The Beecher family were anti-slavery, but they had not been identified with the abolitionists, except perhaps Edward, who was associated with the murdered Lovejoy. It was long a reproach brought by the abolitionists against Henry Ward Beecher that he held entirely aloof from their movement. At Cincinnati, however, the personal aspects of the case were brought home to Mrs. Stowe.
Henry Ward Beecher, who had purchased a property, two or three years before, in the once flourishing town of Newport, a few miles up the river. He spoke feelingly of the efforts of the Rev. Charles Beecher to educate his enfranchised negro neighbors; of his inviting them to his house, and laboring for the welfare of their souls.
To the preaching and writings of the men and women descended from Lyman Beecher has more misery ensued, than from any other one source, for the last century. "Uncle Tom's Cabin" has slain its hundreds of thousands, and the sermons of Henry Ward Beecher have made to flow an ocean of blood. The example of Pymm, Cromwell, Whaley, and Goff, and their fate, has taught the Puritans no useful lesson.
Damon and the professor. As far as could be learned from a casual inspection, Jacinto and his deserting Indians had taken back with them only a small quantity of food. They were traveling light and down stream, and could reach the town much more quickly than they had come away from it. "That Beecher certainly was slick," commented Professor Bumper when they were ready to start.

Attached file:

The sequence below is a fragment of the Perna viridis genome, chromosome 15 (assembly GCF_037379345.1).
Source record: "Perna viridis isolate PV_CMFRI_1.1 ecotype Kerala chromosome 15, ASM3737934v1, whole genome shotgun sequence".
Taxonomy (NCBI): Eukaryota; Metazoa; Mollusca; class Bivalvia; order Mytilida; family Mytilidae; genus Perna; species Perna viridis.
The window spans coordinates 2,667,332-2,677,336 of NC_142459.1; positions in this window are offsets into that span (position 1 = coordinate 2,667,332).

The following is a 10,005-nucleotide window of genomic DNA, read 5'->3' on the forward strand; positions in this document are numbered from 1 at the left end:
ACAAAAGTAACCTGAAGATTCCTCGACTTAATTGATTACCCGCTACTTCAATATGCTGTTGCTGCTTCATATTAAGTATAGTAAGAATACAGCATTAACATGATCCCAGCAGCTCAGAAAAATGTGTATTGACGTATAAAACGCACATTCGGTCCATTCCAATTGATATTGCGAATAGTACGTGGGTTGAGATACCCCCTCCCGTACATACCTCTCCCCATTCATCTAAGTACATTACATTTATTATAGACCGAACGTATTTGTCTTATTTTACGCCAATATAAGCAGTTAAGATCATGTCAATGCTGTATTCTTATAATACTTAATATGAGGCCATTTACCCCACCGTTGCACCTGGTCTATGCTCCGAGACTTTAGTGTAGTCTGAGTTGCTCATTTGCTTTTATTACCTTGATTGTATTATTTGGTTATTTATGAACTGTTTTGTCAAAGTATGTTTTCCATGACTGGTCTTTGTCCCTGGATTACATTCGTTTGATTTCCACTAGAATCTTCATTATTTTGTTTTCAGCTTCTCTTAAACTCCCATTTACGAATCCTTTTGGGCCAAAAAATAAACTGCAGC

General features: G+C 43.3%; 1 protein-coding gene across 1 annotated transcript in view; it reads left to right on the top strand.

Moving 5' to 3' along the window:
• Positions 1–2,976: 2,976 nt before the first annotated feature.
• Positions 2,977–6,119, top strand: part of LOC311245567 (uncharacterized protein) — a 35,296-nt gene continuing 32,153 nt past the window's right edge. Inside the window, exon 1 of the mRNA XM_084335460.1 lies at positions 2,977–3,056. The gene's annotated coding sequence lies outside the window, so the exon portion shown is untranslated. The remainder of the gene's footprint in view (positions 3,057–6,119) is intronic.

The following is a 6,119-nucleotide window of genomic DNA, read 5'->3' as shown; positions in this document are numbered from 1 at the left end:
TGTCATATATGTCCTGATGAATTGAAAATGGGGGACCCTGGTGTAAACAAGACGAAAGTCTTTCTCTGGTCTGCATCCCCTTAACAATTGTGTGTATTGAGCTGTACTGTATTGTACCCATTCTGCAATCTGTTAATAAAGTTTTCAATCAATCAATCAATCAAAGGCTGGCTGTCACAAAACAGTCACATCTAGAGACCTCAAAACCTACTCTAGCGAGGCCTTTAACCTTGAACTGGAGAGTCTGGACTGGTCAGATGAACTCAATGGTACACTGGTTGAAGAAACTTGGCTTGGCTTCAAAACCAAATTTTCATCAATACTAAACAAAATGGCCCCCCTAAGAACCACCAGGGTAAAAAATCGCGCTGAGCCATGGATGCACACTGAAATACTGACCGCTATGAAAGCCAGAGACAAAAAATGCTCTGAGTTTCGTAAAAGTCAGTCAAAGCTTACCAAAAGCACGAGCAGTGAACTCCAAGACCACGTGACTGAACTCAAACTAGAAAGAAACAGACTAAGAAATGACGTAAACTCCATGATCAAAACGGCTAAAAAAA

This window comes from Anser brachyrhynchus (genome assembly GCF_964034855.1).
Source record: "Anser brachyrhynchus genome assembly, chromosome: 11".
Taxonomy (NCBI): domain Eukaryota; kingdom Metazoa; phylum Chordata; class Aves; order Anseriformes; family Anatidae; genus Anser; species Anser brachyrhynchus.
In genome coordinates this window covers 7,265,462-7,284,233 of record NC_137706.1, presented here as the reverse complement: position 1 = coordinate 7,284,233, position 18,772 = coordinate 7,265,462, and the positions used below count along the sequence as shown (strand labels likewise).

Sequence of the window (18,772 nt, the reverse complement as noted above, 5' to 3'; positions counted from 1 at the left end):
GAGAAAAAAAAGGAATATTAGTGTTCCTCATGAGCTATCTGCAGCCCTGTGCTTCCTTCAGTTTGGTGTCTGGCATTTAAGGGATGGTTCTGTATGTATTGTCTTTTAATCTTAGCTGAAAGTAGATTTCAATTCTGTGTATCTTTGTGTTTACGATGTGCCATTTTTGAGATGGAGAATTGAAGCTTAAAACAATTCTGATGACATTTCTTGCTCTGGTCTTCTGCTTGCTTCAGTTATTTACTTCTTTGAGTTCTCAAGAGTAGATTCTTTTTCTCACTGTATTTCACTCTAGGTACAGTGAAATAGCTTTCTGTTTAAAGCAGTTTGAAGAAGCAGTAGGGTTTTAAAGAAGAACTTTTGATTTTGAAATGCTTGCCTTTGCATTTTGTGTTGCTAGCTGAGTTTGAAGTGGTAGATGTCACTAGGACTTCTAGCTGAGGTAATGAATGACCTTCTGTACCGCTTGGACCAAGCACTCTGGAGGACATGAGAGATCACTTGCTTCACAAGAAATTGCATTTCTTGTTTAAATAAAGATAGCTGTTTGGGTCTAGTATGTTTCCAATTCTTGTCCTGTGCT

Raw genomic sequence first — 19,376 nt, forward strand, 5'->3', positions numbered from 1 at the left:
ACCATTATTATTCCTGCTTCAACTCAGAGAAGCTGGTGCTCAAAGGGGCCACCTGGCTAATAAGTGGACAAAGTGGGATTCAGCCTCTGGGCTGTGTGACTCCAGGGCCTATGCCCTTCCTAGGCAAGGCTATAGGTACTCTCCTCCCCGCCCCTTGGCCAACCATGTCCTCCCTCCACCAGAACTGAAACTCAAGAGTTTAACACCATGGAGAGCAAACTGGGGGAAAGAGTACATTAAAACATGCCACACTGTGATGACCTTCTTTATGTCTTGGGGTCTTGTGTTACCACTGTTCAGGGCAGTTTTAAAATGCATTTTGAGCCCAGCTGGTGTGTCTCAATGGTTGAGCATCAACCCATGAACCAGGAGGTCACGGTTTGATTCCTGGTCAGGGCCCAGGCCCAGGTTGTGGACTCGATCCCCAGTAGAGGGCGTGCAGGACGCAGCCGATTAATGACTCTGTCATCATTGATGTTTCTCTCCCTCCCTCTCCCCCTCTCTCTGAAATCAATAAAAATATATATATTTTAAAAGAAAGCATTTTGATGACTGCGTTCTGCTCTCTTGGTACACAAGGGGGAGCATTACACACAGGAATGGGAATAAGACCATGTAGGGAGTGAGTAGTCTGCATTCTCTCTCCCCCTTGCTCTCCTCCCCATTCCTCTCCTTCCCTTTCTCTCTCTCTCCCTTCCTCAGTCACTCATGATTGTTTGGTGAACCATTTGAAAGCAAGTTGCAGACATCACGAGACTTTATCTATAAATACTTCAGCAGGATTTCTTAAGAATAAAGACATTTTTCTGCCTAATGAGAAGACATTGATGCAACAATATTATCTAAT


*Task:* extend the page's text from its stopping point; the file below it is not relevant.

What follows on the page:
It would be a great thing for a young archaeologist like Beecher to accomplish a mission of this sort, and beat Professor Bumper in the race." "Do you think that's why Beecher decided to go on the same steamer we are to take?" asked Ned. "Yes, I do," said Mr. Damon.
He knew what it meant infinite forgiveness, a lifelong, yearning tenderness, a Something that suffereth long and is kind. This he preached for fifty years, and he preached little else. Lyman Beecher proclaimed the justice of God; Henry Ward Beecher told of His love. Lyman Beecher was a logician, but Henry Ward was a lover.
Stowe stood aloof, and so did Catherine Beecher, though urged to the contrary course by Henry Ward Beecher and Isabella Beecher Hooker. In a letter to Mrs. Cutler, Catherine Beecher said: "I am not opposed to women's speaking in public to any who are willing to hear, nor am I opposed to women's preaching, sanctioned as it is by a prophetic apostle as one of the millennial results.
The knowledge gained is not always classic, nor even polite, but it is all a part of the great, seething game of life. Henry Ward Beecher was not an educated man in the usual sense of the word. At school he carved his desk, made faces at the girls, and kept the place in a turmoil generally: doing the wrong thing, just like many another bumpkin.
Edward Beecher, the eldest son in that famous family. These were "The Conflict of Ages" and "The Concord of Ages." Dr. Beecher argued that anything like a fair probation on the part of Adam was an impossibility. This in the face of the prevailing beliefs of the time when the books were written.
George Beecher, December 17, 1850. MY DEAR SISTER, Is it really true that snow is on the ground and Christmas coming, and I have not written unto thee, most dear sister? No, I don't believe it!